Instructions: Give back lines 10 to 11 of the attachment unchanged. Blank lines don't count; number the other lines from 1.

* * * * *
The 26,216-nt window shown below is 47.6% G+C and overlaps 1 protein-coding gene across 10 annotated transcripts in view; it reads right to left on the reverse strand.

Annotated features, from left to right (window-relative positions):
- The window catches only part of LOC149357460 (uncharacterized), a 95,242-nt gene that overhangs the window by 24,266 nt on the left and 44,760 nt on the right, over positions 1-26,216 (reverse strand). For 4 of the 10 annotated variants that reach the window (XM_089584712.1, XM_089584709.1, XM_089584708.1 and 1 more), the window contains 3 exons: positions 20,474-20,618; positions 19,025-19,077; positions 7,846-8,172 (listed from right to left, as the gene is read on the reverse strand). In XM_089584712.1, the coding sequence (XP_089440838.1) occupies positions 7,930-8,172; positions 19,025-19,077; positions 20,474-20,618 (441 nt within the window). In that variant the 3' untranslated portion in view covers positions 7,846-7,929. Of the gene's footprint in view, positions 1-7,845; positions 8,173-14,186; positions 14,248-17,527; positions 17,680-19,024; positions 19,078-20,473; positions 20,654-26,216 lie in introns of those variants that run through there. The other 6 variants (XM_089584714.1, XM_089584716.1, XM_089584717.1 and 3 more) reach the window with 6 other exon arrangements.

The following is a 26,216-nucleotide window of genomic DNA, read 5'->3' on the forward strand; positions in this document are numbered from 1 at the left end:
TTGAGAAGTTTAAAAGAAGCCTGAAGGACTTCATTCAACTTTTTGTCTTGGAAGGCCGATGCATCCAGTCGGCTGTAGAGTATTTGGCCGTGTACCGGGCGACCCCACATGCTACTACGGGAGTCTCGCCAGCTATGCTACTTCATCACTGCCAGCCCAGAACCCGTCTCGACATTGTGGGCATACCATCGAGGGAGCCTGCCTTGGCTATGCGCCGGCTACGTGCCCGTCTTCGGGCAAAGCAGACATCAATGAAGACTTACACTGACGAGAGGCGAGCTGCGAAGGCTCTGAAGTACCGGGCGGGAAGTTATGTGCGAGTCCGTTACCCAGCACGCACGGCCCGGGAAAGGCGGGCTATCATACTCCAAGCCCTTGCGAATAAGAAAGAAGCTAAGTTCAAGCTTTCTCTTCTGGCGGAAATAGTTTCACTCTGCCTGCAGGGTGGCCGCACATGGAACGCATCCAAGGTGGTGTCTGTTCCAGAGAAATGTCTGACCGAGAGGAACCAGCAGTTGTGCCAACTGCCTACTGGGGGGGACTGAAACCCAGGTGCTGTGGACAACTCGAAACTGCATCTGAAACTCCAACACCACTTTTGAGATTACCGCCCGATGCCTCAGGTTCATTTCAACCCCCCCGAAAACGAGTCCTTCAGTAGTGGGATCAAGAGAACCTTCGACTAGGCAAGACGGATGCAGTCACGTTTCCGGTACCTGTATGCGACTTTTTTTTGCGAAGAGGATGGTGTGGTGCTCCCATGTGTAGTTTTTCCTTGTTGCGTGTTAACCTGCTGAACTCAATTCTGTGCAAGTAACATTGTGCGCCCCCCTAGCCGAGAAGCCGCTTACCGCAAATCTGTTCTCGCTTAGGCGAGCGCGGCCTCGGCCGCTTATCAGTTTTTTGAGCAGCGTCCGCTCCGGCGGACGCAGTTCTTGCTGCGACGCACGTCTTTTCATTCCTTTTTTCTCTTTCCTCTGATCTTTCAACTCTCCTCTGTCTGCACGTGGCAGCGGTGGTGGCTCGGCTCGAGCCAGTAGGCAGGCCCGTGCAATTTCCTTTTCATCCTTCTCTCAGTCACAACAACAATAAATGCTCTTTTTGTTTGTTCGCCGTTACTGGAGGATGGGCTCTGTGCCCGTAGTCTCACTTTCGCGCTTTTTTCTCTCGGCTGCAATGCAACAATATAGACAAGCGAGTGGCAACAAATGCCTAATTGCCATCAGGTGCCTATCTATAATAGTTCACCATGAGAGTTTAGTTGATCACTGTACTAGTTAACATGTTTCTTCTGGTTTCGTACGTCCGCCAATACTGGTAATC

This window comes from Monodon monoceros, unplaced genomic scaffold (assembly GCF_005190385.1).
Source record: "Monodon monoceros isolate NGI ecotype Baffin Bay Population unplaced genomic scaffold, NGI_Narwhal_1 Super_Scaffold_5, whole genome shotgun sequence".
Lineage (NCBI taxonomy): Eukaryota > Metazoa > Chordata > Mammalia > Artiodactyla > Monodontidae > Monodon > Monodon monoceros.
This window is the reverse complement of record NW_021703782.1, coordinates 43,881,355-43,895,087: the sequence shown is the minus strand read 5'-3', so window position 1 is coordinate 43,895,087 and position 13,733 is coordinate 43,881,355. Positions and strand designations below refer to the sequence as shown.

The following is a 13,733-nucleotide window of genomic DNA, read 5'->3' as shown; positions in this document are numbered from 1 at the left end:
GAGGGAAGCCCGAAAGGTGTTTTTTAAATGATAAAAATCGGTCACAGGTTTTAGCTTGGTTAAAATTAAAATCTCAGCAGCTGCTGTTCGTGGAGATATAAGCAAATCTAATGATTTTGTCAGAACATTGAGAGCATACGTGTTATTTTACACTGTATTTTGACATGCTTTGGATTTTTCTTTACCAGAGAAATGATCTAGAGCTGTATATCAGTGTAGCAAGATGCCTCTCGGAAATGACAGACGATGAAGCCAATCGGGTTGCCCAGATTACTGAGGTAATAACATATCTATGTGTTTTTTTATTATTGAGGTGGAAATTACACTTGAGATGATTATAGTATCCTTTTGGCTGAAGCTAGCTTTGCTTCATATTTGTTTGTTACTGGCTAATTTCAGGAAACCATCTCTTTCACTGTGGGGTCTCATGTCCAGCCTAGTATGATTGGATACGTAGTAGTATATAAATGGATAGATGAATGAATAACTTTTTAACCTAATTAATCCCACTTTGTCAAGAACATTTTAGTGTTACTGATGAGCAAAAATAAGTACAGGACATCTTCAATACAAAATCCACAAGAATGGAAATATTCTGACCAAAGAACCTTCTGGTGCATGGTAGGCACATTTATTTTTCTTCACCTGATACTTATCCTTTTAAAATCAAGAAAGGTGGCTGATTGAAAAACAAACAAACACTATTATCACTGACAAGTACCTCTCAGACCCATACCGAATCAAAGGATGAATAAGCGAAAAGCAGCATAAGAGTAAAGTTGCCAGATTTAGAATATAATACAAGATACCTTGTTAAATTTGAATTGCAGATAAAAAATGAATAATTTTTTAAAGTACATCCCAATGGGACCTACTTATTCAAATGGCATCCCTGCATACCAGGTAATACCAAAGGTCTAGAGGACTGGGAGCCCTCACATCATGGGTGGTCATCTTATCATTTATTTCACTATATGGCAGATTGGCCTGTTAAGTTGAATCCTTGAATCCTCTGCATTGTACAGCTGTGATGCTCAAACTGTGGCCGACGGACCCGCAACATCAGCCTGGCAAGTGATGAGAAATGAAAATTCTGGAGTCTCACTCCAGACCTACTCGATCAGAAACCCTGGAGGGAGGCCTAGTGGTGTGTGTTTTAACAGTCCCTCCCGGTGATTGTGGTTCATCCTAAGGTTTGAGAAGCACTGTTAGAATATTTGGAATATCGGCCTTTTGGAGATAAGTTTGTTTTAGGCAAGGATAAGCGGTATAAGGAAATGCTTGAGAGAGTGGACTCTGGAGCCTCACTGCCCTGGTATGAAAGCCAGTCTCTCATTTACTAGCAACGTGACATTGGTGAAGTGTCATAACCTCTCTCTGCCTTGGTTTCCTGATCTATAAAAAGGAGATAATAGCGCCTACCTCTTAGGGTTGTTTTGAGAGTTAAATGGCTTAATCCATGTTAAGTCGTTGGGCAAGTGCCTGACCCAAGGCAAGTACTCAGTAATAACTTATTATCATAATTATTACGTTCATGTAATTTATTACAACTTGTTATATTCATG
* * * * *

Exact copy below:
The following is a 13,733-nucleotide window of genomic DNA, read 5'->3' as shown; positions in this document are numbered from 1 at the left end:
GAGGGAAGCCCGAAAGGTGTTTTTTAAATGATAAAAATCGGTCACAGGTTTTAGCTTGGTTAAAATTAAAATCTCAGCAGCTGCTGTTCGTGGAGATATAAGCAAATCTAATGATTTTGTCAGAACATTGAGAGCATACGTGTTATTTTACACTGTATTTTGACATGCTTTGGATTTTTCTTTACCAGAGAAATGATCTAGAGCTGTATATCAGTGTAGCAAGATGCCTCTCGGAAATGACAGACGATGAAGCCAATCGGGTTGCCCAGATTACTGAGGTAATAACATATCTATGTGTTTTTTTATTATTGAGGTGGAAATTACACTTGAGATGATTATAGTATCCTTTTGGCTGAAGCTAGCTTTGCTTCATATTTGTTTGTTACTGGCTAATTTCAGGAAACCATCTCTTTCACTGTGGGGTCTCATGTCCAGCCTAGTATGATTGGATACGTAGTAGTATATAAATGGATAGATGAATGAATAACTTTTTAACCTAATTAATCCCACTTTGTCAAGAACATTTTAGTGTTACTGATGAGCAAAAATAAGTACAGGACATCTTCAATACAAAATCCACAAGAATGGAAATATTCTGACCAAAGAACCTTCTGGTGCATGGTAGGCACATTTATTTTTCTTCACCTGATACTTATCCTTTTAAAATCAAGAAAGGTGGCTGATTGAAAAACAAACAAACACTATTATCACTGACAAGTACCTCTCAGACCCATACCGAATCAAAGGATGAATAAGCGAAAAGCAGCATAAGAGTAAAGTTGCCAGATTTAGAATATAATACAAGATACCTTGTTAAATTTGAATTGCAGATAAAAAATGAATAATTTTTTAAAGTACATCCCAATGGGACCTACTTATTCAAATGGCATCCCTGCATACCAGGTAATACCAAAGGTCTAGAGGACTGGGAGCCCTCACATCATGGGTGGTCATCTTATCATTTATTTCACTATATGGCAGATTGGCCTGTTAAGTTGAATCCTTGAATCCTCTGCATTGTACAGCTGTGATGCTCAAACTGTGGCCGACGGACCCGCAACATCAGCCTGGCAAGTGATGAGAAATGAAAATTCTGGAGTCTCACTCCAGACCTACTCGATCAGAAACCCTGGAGGGAGGCCTAGTGGTGTGTGTTTTAACAGTCCCTCCCGGTGATTGTGGTTCATCCTAAGGTTTGAGAAGCACTGTTAGAATATTTGGAATATCGGCCTTTTGGAGATAAGTTTGTTTTAGGCAAGGATAAGCGGTATAAGGAAATGCTTGAGAGAGTGGACTCTGGAGCCTCACTGCCCTGGTATGAAAGCCAGTCTCTCATTTACTAGCAACGTGACATTGGTGAAGTGTCATAACCTCTCTCTGCCTTGGTTTCCTGATCTATAAAAAGGAGATAATAGCGCCTACCTCTTAGGGTTGTTTTGAGAGTTAAATGGCTTAATCCATGTTAAGTCGTTGGGCAAGTGCCTGACCCAAGGCAAGTACTCAGTAATAACTTATTATCATAATTATTACGTTCATGTAATTTATTACAACTTGTTATATTCATG